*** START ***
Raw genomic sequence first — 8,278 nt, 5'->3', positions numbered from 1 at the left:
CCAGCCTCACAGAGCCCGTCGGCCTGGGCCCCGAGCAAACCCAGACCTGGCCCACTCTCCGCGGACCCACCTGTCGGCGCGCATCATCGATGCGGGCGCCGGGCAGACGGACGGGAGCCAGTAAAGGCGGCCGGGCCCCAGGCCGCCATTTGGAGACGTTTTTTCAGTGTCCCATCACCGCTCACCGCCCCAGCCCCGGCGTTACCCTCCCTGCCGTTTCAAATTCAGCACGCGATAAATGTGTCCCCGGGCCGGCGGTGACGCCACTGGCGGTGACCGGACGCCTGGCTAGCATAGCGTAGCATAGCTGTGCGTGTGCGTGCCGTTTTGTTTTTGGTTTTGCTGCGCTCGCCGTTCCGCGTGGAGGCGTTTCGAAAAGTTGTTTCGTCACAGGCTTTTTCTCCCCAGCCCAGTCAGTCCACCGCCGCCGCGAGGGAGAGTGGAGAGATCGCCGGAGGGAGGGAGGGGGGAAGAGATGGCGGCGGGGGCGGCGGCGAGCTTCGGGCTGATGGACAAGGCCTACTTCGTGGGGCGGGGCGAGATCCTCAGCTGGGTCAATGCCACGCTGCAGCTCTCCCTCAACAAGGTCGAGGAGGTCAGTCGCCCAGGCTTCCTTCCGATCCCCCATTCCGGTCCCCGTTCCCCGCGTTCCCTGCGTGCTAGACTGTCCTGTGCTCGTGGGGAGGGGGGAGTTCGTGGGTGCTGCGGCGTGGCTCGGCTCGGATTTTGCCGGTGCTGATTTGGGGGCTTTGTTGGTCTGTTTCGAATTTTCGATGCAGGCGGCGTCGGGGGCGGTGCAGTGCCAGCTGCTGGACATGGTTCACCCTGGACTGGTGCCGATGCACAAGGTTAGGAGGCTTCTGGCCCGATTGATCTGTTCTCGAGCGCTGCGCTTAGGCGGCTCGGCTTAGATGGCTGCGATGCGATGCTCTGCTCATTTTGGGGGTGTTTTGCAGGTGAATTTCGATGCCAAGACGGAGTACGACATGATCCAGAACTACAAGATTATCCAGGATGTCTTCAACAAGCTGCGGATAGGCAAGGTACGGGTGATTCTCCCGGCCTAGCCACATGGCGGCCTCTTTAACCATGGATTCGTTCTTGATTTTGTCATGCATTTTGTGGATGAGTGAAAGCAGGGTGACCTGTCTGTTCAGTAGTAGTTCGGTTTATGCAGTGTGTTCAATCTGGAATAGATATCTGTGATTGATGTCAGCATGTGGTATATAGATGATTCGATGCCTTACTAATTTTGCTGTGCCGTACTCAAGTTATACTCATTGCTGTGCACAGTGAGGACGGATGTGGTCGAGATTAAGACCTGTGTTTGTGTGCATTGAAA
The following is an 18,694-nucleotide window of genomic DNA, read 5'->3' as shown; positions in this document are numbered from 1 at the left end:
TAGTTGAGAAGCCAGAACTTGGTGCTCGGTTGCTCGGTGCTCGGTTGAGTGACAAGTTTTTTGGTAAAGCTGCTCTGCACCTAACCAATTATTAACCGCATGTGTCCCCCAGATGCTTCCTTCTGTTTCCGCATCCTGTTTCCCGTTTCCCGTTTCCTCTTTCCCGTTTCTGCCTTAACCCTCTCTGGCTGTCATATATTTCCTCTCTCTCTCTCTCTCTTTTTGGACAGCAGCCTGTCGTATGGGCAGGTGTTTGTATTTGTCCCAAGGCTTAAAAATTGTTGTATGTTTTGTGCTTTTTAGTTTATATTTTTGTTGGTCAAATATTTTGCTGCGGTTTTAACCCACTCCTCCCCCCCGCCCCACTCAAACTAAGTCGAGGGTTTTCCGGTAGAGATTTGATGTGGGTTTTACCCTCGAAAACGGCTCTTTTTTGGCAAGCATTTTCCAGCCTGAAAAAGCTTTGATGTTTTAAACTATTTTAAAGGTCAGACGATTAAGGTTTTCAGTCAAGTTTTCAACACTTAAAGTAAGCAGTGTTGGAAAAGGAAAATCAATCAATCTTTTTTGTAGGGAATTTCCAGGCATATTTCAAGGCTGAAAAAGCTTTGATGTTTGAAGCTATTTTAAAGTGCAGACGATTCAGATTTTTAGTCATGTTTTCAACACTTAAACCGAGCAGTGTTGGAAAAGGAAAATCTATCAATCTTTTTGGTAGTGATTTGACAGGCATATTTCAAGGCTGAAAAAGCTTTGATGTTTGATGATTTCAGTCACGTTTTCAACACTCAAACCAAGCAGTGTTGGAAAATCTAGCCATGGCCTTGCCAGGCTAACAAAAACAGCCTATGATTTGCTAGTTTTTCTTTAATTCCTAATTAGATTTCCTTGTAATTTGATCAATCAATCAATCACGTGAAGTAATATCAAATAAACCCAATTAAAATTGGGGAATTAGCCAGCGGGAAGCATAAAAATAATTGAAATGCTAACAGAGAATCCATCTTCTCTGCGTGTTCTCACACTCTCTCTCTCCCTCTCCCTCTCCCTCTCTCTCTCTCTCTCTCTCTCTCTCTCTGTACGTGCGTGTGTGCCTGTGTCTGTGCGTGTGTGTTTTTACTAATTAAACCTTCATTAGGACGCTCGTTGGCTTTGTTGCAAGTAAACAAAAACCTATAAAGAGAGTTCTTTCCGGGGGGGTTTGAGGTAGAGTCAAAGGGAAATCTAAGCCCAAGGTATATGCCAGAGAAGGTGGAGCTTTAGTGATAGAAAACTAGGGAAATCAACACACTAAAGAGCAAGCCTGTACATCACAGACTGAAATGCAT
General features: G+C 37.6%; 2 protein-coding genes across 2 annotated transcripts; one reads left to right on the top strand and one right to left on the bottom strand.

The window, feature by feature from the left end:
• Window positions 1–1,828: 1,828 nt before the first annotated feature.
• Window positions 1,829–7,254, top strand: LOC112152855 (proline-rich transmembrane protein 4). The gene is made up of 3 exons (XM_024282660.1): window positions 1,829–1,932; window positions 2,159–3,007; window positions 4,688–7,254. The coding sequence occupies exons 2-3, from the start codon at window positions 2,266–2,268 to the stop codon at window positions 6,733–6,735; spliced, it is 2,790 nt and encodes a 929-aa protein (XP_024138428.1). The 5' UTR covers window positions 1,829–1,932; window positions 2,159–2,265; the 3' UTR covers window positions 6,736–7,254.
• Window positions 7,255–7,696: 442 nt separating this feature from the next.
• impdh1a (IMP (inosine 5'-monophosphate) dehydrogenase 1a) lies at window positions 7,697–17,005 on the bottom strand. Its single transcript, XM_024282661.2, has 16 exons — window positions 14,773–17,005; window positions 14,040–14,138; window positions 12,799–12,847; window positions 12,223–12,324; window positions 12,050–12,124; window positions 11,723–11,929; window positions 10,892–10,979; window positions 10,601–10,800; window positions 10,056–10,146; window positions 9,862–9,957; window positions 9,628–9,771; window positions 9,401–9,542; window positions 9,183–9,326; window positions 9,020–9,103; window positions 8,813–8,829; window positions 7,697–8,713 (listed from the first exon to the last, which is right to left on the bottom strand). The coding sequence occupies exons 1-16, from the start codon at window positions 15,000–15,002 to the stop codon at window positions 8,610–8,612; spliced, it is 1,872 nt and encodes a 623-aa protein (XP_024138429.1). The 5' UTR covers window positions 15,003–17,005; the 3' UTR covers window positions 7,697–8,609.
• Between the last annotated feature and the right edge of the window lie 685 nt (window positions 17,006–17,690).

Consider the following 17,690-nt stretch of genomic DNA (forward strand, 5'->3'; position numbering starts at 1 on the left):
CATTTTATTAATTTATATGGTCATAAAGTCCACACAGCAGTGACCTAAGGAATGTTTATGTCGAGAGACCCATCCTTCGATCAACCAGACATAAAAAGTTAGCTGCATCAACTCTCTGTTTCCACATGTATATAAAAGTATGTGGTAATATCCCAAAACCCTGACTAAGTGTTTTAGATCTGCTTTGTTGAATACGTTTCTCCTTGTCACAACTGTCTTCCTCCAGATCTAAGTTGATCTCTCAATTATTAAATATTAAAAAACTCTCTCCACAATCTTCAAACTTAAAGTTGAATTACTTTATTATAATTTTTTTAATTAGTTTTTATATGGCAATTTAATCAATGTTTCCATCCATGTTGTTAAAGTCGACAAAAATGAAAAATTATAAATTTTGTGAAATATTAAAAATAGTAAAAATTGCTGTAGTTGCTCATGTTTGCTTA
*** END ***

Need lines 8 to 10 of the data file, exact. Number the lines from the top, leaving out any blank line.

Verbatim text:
• Window positions 1,829–7,254, top strand: LOC112152855 (proline-rich transmembrane protein 4). The gene is made up of 3 exons (XM_024282660.1): window positions 1,829–1,932; window positions 2,159–3,007; window positions 4,688–7,254. The coding sequence occupies exons 2-3, from the start codon at window positions 2,266–2,268 to the stop codon at window positions 6,733–6,735; spliced, it is 2,790 nt and encodes a 929-aa protein (XP_024138428.1). The 5' UTR covers window positions 1,829–1,932; window positions 2,159–2,265; the 3' UTR covers window positions 6,736–7,254.
• Window positions 7,255–7,696: 442 nt separating this feature from the next.
• impdh1a (IMP (inosine 5'-monophosphate) dehydrogenase 1a) lies at window positions 7,697–17,005 on the bottom strand. Its single transcript, XM_024282661.2, has 16 exons — window positions 14,773–17,005; window positions 14,040–14,138; window positions 12,799–12,847; window positions 12,223–12,324; window positions 12,050–12,124; window positions 11,723–11,929; window positions 10,892–10,979; window positions 10,601–10,800; window positions 10,056–10,146; window positions 9,862–9,957; window positions 9,628–9,771; window positions 9,401–9,542; window positions 9,183–9,326; window positions 9,020–9,103; window positions 8,813–8,829; window positions 7,697–8,713 (listed from the first exon to the last, which is right to left on the bottom strand). The coding sequence occupies exons 1-16, from the start codon at window positions 15,000–15,002 to the stop codon at window positions 8,610–8,612; spliced, it is 1,872 nt and encodes a 623-aa protein (XP_024138429.1). The 5' UTR covers window positions 15,003–17,005; the 3' UTR covers window positions 7,697–8,609.